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The online version of this article (doi:10.1007/s10803-007-0521-y) contains supplementary material, which is available to authorized users.
Fifteen children with autism spectrum disorders (ASD) and twenty-one children without ASD completed six perceptual tasks designed to characterize the nature of the audiovisual processing difficulties experienced by children with ASD. Children with ASD scored significantly lower than children without ASD on audiovisual tasks involving human faces and voices, but scored similarly to children without ASD on audiovisual tasks involving nonhuman stimuli (bouncing balls). Results suggest that children with ASD may use visual information for speech differently from children without ASD. Exploratory results support an inverse association between audiovisual speech processing capacities and social impairment in children with ASD.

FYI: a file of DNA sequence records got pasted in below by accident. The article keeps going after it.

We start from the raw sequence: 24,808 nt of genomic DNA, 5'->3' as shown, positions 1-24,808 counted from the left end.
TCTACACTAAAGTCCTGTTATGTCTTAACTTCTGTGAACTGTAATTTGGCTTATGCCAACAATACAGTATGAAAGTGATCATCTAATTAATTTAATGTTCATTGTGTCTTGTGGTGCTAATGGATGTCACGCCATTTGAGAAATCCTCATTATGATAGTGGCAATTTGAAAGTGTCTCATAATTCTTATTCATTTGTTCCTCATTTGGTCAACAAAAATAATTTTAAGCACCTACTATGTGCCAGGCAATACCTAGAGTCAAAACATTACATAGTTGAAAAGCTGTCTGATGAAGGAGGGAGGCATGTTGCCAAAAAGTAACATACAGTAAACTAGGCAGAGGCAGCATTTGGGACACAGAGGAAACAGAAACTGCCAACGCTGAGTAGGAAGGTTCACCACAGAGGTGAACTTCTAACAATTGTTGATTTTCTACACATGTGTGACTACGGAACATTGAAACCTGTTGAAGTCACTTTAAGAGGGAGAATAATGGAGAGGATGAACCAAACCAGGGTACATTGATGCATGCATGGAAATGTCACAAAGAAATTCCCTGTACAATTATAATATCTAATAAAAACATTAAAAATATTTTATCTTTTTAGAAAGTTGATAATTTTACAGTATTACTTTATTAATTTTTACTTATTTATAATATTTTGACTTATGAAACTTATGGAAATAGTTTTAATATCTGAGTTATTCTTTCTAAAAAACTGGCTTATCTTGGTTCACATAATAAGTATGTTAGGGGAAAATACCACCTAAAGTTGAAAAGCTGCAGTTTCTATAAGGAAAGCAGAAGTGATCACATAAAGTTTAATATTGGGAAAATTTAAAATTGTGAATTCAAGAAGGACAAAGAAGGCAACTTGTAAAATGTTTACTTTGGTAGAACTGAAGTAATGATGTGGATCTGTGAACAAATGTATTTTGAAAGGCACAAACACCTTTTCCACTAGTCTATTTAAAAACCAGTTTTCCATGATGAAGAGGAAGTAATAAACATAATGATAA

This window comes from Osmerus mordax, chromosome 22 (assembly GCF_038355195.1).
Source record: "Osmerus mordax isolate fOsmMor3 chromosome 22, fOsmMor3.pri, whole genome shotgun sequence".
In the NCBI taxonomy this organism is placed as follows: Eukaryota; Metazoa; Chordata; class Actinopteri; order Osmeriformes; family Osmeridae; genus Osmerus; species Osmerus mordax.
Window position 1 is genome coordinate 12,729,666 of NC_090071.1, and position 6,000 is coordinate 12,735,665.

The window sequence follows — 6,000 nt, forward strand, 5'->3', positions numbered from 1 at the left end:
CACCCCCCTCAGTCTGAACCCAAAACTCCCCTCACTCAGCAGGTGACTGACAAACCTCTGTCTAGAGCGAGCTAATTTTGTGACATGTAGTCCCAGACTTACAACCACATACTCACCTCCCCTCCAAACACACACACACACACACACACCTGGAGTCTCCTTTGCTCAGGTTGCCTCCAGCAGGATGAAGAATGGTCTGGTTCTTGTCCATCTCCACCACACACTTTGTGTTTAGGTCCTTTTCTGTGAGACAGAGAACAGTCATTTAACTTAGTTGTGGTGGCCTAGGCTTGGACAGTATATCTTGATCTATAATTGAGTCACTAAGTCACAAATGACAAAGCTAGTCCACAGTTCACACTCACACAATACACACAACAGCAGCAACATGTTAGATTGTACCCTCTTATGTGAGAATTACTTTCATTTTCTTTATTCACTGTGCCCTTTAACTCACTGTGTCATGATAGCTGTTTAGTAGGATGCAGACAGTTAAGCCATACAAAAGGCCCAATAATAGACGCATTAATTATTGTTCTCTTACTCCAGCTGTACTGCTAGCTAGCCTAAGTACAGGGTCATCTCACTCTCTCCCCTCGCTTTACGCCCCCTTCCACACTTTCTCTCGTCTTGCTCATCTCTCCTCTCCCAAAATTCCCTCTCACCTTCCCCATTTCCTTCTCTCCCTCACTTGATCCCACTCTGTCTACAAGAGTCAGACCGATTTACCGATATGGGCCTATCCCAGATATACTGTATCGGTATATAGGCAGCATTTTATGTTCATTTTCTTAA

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- Audiovisual Processing in Children with and without Autism Spectrum Disorders
Elizabeth A. Mongillo
Julia R. Irwin
D. H. Whalen
Alice S. Carter
Robert T. Schultz
- Springer US